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SQUIDs, or Superconducting Quantum Interference Devices, are used to measure extremely small magnetic fields; they are one of the most sensitive magnetometers known, with noise levels as low as 3 fT·Hz−½. While a typical fridge magnet is ~0.01 tesla (10−2 T), some processes in animals produce very small magnetic fields; typically sized between a microtesla (10−6 T) and a nanotesla (10−9 T). SQUIDs are especially well suited for studying magnetic fields this small. Their sensitivity was recently (in 2002) surpassed by SERF atomic magnetometers.

History and Design

The DC SQUID was invented in 1964 by Robert Jaklevic, John Lambe, Arnold Silver, and James Mercereau of Ford Research Labs after B. D. Josephson postulated the Josephson effect in 1962 and the first Josephson Junction was made by John Rowell and Philip Anderson at Bell Labs in 1963. The RF SQUID was invented in 1965 by James Edward Zimmerman and Arnold Silver at Ford.

There are two main types of SQUID: DC and RF (or AC). RF SQUIDs have only one Josephson junction whereas DC SQUIDs have two or more junctions. This makes DC SQUIDs more difficult and expensive to produce, but DC SQUIDs are much more sensitive.

Most SQUIDs are fabricated from lead or pure niobium. The lead is usually in the form of an alloy with 10% gold or indium, as pure lead is unstable when its temperature is repeatedly changed. The base electrode of the SQUID is made of a very thin niobium layer, formed by deposition, and the tunnel barrier is oxidised onto this niobium surface. The top electrode is a layer of lead alloy deposited on top of the other two, forming a sandwich arrangement. To achieve the necessary superconducting characteristics, the entire device is then cooled to within a few degrees of absolute zero with liquid helium.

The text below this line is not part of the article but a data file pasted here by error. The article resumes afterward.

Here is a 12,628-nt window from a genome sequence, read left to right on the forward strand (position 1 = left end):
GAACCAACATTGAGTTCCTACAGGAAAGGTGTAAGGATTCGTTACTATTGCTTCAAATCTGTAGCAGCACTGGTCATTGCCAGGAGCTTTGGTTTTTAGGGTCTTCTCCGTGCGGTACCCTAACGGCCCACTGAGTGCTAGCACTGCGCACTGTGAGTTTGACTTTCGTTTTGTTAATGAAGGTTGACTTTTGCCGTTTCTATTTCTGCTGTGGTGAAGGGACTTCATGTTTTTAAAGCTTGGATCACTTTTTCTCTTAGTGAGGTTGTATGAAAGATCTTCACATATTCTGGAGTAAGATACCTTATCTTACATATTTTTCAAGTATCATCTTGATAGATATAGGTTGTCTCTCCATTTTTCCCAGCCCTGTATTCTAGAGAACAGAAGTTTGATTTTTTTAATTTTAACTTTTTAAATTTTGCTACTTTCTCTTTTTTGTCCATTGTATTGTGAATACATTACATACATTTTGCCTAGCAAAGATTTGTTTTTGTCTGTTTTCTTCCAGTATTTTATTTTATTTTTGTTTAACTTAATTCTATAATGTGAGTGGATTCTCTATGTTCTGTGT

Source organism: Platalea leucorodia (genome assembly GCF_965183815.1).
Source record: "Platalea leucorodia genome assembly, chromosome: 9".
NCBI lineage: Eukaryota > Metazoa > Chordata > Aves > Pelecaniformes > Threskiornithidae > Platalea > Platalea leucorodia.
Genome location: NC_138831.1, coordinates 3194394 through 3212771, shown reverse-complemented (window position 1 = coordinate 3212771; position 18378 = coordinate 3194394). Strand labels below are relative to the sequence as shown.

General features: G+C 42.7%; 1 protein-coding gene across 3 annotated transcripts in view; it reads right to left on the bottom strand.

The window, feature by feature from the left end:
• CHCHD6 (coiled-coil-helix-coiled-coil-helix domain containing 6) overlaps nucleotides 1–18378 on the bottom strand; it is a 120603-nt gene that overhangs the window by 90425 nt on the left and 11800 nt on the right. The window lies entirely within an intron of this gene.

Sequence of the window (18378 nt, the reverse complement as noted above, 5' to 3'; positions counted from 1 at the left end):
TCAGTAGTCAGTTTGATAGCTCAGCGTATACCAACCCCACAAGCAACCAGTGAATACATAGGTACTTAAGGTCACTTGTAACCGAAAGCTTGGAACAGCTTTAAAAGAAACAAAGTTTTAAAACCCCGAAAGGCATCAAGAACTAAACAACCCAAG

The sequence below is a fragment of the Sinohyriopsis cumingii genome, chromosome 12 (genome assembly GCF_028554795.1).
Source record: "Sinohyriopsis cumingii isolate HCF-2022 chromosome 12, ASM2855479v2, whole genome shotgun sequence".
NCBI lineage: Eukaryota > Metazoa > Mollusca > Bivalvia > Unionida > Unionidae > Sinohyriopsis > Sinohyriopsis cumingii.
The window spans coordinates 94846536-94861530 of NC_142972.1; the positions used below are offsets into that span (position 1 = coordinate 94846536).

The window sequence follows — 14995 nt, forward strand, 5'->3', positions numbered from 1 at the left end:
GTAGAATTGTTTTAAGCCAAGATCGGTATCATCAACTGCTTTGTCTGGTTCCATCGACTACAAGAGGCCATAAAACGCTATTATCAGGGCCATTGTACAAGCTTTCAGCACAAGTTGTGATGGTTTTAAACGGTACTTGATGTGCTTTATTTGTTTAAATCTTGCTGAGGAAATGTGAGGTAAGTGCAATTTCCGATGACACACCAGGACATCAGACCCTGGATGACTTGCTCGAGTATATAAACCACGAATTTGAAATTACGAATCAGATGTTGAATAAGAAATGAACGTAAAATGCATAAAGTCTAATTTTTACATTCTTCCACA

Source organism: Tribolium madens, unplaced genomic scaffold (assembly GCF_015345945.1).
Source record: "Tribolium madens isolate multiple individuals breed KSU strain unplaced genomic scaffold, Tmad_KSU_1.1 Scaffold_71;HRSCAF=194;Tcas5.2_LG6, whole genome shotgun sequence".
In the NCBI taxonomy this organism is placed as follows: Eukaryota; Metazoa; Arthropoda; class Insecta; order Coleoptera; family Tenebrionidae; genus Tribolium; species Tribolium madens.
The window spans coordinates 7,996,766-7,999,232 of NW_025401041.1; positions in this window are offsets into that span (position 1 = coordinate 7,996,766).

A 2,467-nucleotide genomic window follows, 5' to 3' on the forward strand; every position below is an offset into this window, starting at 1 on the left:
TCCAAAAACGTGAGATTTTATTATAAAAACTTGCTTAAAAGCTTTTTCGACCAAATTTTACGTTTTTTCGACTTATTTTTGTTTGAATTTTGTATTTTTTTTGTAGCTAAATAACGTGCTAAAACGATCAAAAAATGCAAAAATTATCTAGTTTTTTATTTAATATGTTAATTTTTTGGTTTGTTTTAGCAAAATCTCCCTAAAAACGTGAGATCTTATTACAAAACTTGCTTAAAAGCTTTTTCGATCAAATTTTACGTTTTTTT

More recently developed "high temperature" SQUIDS are made of a substance called YBCO (chemical formula YBa2Cu3O7-x), and are cooled by liquid nitrogen which is cheaper and more easily handled than liquid helium. They are less sensitive than conventional "low temperature" SQUIDS but many applications do not require the extreme sensitivity of the LT SQUID.

A prototype of a Semiconductor Superconducting Quantum Interference Device (SQUID).

The basic principle of operation is closely linked to flux quantisation. In this phenomenon, favoured flux states within a loop of superconductor are a multiple of the flux quantum.

Uses for SQUIDs

The extreme sensitivity of SQUIDs make them ideal for studies in biology. Magnetoencephalography (MEG), for example, uses measurements from an array of SQUIDs to make inferences about neural activity inside brains. Because SQUIDs can operate at acquisition rates much higher than the highest temporal frequency of interest in the signals emitted by the brain (kHz), MEG achieves good temporal resolution.

See also

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